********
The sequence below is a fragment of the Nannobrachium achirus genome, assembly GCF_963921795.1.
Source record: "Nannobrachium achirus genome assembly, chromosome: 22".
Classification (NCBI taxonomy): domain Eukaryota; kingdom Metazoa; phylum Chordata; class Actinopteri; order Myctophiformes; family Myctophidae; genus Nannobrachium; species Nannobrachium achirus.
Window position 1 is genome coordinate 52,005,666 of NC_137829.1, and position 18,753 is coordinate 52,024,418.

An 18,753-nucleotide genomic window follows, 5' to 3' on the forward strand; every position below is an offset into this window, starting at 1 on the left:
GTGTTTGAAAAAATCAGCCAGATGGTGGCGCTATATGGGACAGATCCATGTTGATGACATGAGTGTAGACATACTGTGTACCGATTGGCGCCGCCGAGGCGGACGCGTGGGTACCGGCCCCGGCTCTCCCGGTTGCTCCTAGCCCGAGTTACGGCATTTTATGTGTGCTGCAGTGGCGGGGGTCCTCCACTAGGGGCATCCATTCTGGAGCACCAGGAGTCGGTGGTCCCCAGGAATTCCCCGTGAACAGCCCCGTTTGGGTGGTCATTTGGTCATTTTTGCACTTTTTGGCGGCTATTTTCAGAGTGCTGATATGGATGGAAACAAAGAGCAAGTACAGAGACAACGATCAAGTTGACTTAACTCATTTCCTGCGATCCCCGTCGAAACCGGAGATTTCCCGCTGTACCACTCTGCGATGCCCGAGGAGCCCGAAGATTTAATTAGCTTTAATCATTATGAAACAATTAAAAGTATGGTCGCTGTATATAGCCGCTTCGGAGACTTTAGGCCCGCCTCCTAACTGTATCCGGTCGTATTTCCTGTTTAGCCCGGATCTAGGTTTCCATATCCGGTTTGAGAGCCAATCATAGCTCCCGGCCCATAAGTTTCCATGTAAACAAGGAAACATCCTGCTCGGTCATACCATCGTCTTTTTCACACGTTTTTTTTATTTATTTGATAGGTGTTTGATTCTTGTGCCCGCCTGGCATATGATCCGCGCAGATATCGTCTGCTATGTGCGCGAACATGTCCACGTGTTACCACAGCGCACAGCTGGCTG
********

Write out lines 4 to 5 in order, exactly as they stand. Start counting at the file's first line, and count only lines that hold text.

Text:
Window position 1 is genome coordinate 52,005,666 of NC_137829.1, and position 18,753 is coordinate 52,024,418.

An 18,753-nucleotide genomic window follows, 5' to 3' on the forward strand; every position below is an offset into this window, starting at 1 on the left: